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Across Sub-Saharan Africa, tech-enabled micro-insurance is the next big thing

Source: Global System for Mobile Communications

Evidence shows tech-enabled micro-insurance works

This development comes at the time there is a growing number of insurance firms already tapping or planning to tap into markets in developing countries through micro-insurance projects, which provide low-cost insurance to individuals generally not covered by traditional insurance or government programs.

This is because micro-insurance products tend to be much less costly than traditional products and thus extend protection to a much wider market, according to the US-based Insurance Information Institute.  

The Institute adds that the products tend to vary in type and structure but are generally distinguished by high volumes, low cost and efficient administration.

For instance, the Metropolitan Insurance in Uganda, which started its operation in 2017 in partnership with a tech-insurance broker, Ayo, has since attracted more than a million customers. The majority of the firm’s subscribes are hooked onto the South African telecom firm, MTN, who pay a small fee of their airtime as premiums every time they load on their mobile phones or send cash via MTN Mobile Money.  The insurance firm had at the end of last year recorded Shs10bn in underwritten premiums.

Similarly, the Grand Micro Insurance, which was licensed in 2018 recorded Shs24million in total premiums at the end of the year, signalling the potential to tap into the low income earners with micro-insurance products.

Grand Micro Insurance offers life, medical, funeral and saving products for as low as Shs15, 000 annually, with the option to pay via mobile phones or through commercial banks. The insurance policies last for two to five years.

In Kenya, Micro Ensure, which was founded in 2005 in the United Kingdom as a global nonprofit microfinance network, has more than 3.5million low income customers across eight countries including Kenya, Tanzania, Ghana, Mozambique and Malawi.

Micro Ensure employs the services of M-Pesa, a mobile money digital wallet, and Frontline SMS – an open source software program that specializes in mobile financial services, to make micro insurance accessible and affordable to the poorer communities.

The business model entails M-Pesa collecting premium payments (policyholders pay premiums via the app) and Frontline SMS: Credit monitoring individual policies in real time.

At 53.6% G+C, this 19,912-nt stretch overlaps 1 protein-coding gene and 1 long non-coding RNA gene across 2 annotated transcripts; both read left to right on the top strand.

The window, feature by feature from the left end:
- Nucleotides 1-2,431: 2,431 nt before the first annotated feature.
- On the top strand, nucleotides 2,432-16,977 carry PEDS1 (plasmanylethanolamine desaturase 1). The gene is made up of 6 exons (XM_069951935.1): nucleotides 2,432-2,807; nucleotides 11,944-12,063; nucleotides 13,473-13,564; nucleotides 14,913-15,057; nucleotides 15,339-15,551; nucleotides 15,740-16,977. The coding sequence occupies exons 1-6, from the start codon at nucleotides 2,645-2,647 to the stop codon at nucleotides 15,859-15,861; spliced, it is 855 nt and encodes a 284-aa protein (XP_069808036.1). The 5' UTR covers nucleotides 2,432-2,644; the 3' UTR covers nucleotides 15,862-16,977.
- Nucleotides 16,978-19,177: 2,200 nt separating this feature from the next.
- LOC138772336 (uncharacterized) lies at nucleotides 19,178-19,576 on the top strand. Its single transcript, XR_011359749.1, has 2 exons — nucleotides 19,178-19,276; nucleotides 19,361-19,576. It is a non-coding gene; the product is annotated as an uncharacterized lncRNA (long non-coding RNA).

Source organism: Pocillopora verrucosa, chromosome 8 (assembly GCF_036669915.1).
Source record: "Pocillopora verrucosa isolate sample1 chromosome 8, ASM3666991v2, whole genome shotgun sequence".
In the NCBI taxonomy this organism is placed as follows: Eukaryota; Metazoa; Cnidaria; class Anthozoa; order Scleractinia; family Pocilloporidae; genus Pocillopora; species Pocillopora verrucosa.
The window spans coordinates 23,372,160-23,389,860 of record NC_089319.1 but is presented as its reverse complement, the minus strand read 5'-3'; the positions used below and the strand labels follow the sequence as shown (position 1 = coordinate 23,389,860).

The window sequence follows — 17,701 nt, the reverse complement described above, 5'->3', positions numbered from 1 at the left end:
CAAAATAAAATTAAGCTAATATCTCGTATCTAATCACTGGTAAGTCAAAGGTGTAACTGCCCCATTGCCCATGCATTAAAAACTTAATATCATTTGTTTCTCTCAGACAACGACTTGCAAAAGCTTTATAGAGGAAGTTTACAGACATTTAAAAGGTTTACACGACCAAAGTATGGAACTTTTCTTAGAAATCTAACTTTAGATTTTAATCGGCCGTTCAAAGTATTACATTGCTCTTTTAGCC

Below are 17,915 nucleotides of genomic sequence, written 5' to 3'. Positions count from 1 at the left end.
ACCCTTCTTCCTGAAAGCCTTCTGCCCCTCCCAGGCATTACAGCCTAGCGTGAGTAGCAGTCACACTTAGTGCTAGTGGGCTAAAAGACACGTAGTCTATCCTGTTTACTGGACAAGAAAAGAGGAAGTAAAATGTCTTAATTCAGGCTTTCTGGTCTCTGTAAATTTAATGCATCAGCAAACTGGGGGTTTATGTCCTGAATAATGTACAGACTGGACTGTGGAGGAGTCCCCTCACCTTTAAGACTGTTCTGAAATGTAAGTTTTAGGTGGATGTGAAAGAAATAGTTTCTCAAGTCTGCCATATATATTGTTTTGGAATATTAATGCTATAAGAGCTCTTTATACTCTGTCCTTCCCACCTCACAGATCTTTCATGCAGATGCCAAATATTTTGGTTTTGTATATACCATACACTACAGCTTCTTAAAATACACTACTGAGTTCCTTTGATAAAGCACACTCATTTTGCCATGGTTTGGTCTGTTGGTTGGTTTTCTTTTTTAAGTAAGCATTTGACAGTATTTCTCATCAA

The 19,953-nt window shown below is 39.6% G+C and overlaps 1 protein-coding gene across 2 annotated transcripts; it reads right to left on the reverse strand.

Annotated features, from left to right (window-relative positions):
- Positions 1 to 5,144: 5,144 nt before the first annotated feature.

Recently, Jubilee holdings, which also has a presence in Uganda and Tanzania, unveiled a micro-insurance product targeting low-income earners in partnership with Bluewave Microfinance.

The product dubbed Imarisha Jamii is accessed via the mobile phone providing life, personal accident and disability insurance as well as medical insurance to the low-income earners.

With premiums as low as Kshs20 per week (approximately Shs740)  policyholders have  access to hospital cash, funeral benefits and disability cover of up to Kshs100, 000 (Shs3.7million) and also get cover of up to Kshs10, 000 (Shs370,000)  hospital cash when admitted for three nights or more.

Jubilee Holdings CEO, Julius Kipng’etich, says with affordable premiums and ease of access using the mobile phone, the insurer  is not only disrupting the traditional model of providing insurance services but also revolutionizing the way insurance business is conducted, by developing more products that are responding to customer’s needs.

Imarisha Jamii also has a Group, Family and Chama option that allows those in groups and with families to get cover for their dependants.

“Most low income earners earn their wages daily and when they are too sick to work, their families are often unable to meet their daily needs. Imarisha Jamii has been designed to mitigate against that as it provides hospital cash – for those who have been hospitalized for three nights or more and cover for death and disability,” says Nicholas Mruttu, the head of retail at Jubilee Holdings.  The product has no exclusions and covers everyone from ages 18-75.

Imarisha Jamii can be accessed by dialing *643# on a mobile phone and following the prompts to sign up, make payments, access policy details and make claims.

In 2014, Britam Kenya unveiled a microfinance product with Safaricom targeting the underserved low end of the market.

The product dubbed Linda Jamii, had micro-health cover with an entry price of Kshs12, 000 per year (Shs420, 000) offering holders for in and out patient, maternity, dental, optical, a hospitalisation and income replacement benefit services worth Kshs250, 000 (Shs8.7milion). However, a year later, the underwriter stopped offering the cover to individual customers.

Statistics from the Kenya Medical Association shows that less than a quarter of more than 45million Kenyans have some form of health cover.

Ten more insurance companies have also applied for permits to start offering micro-insurance policies, according to Godfrey Kiptum, the acting Chief Executive Officer at Kenya’s Insurance Regulatory Authority.

However, Kiptum said the ten undisclosed firms are yet to be cleared, and were awaiting approval of the Micro-insurance Regulations 2018 by the National Assembly.

The regulations provide for provision of policies to individuals or property such as homes, livestock and crops at daily premiums not exceeding Ksh40 (Shs1, 400) with the insured sum capped at Kshs500, 000 (Shs17.4million).

Meanwhile, in Tanzania, Jamii, a local start-up, offers micro-health insurance services with plans to expand into East and Central Africa.

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